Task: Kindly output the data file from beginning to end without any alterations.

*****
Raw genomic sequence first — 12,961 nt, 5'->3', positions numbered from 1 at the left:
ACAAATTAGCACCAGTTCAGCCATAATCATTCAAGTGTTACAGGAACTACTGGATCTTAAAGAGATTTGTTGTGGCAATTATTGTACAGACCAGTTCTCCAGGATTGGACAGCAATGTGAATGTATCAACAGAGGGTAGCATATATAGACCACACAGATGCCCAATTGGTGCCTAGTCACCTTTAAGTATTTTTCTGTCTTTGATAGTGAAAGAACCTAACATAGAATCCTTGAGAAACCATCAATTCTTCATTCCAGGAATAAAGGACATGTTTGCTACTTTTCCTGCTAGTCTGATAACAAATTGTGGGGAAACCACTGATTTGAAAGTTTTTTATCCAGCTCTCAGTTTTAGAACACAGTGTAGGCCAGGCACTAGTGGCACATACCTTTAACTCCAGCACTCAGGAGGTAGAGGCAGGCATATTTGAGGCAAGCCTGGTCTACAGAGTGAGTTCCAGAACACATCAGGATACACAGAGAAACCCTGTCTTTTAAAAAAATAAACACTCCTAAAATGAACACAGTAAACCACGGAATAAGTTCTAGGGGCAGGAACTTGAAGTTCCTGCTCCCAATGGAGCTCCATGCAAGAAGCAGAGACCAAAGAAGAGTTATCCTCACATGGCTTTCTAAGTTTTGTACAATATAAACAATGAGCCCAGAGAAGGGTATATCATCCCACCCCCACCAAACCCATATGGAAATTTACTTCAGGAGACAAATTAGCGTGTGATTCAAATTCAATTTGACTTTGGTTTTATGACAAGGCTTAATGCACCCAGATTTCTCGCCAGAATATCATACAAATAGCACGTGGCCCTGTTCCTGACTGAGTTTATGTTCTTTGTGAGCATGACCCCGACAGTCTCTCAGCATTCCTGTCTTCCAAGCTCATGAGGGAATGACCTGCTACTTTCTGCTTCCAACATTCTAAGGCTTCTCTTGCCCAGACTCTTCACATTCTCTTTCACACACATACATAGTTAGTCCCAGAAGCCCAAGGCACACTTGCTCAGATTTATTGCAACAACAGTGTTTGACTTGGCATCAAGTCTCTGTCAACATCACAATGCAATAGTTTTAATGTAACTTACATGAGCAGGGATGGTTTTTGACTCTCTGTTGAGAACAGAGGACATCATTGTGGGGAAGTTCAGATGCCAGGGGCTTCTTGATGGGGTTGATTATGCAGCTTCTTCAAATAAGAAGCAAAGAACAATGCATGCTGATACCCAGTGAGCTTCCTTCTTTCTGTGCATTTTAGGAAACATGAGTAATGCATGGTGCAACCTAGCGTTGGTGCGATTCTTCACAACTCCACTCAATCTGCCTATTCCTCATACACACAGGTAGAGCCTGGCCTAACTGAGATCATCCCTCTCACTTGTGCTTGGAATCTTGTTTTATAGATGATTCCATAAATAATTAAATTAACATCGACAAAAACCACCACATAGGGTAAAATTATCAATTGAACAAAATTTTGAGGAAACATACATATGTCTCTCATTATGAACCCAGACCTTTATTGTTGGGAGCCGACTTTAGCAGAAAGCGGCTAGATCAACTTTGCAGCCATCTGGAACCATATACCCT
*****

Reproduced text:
Raw genomic sequence first — 12,961 nt, 5'->3', positions numbered from 1 at the left:
ACAAATTAGCACCAGTTCAGCCATAATCATTCAAGTGTTACAGGAACTACTGGATCTTAAAGAGATTTGTTGTGGCAATTATTGTACAGACCAGTTCTCCAGGATTGGACAGCAATGTGAATGTATCAACAGAGGGTAGCATATATAGACCACACAGATGCCCAATTGGTGCCTAGTCACCTTTAAGTATTTTTCTGTCTTTGATAGTGAAAGAACCTAACATAGAATCCTTGAGAAACCATCAATTCTTCATTCCAGGAATAAAGGACATGTTTGCTACTTTTCCTGCTAGTCTGATAACAAATTGTGGGGAAACCACTGATTTGAAAGTTTTTTATCCAGCTCTCAGTTTTAGAACACAGTGTAGGCCAGGCACTAGTGGCACATACCTTTAACTCCAGCACTCAGGAGGTAGAGGCAGGCATATTTGAGGCAAGCCTGGTCTACAGAGTGAGTTCCAGAACACATCAGGATACACAGAGAAACCCTGTCTTTTAAAAAAATAAACACTCCTAAAATGAACACAGTAAACCACGGAATAAGTTCTAGGGGCAGGAACTTGAAGTTCCTGCTCCCAATGGAGCTCCATGCAAGAAGCAGAGACCAAAGAAGAGTTATCCTCACATGGCTTTCTAAGTTTTGTACAATATAAACAATGAGCCCAGAGAAGGGTATATCATCCCACCCCCACCAAACCCATATGGAAATTTACTTCAGGAGACAAATTAGCGTGTGATTCAAATTCAATTTGACTTTGGTTTTATGACAAGGCTTAATGCACCCAGATTTCTCGCCAGAATATCATACAAATAGCACGTGGCCCTGTTCCTGACTGAGTTTATGTTCTTTGTGAGCATGACCCCGACAGTCTCTCAGCATTCCTGTCTTCCAAGCTCATGAGGGAATGACCTGCTACTTTCTGCTTCCAACATTCTAAGGCTTCTCTTGCCCAGACTCTTCACATTCTCTTTCACACACATACATAGTTAGTCCCAGAAGCCCAAGGCACACTTGCTCAGATTTATTGCAACAACAGTGTTTGACTTGGCATCAAGTCTCTGTCAACATCACAATGCAATAGTTTTAATGTAACTTACATGAGCAGGGATGGTTTTTGACTCTCTGTTGAGAACAGAGGACATCATTGTGGGGAAGTTCAGATGCCAGGGGCTTCTTGATGGGGTTGATTATGCAGCTTCTTCAAATAAGAAGCAAAGAACAATGCATGCTGATACCCAGTGAGCTTCCTTCTTTCTGTGCATTTTAGGAAACATGAGTAATGCATGGTGCAACCTAGCGTTGGTGCGATTCTTCACAACTCCACTCAATCTGCCTATTCCTCATACACACAGGTAGAGCCTGGCCTAACTGAGATCATCCCTCTCACTTGTGCTTGGAATCTTGTTTTATAGATGATTCCATAAATAATTAAATTAACATCGACAAAAACCACCACATAGGGTAAAATTATCAATTGAACAAAATTTTGAGGAAACATACATATGTCTCTCATTATGAACCCAGACCTTTATTGTTGGGAGCCGACTTTAGCAGAAAGCGGCTAGATCAACTTTGCAGCCATCTGGAACCATATACCCT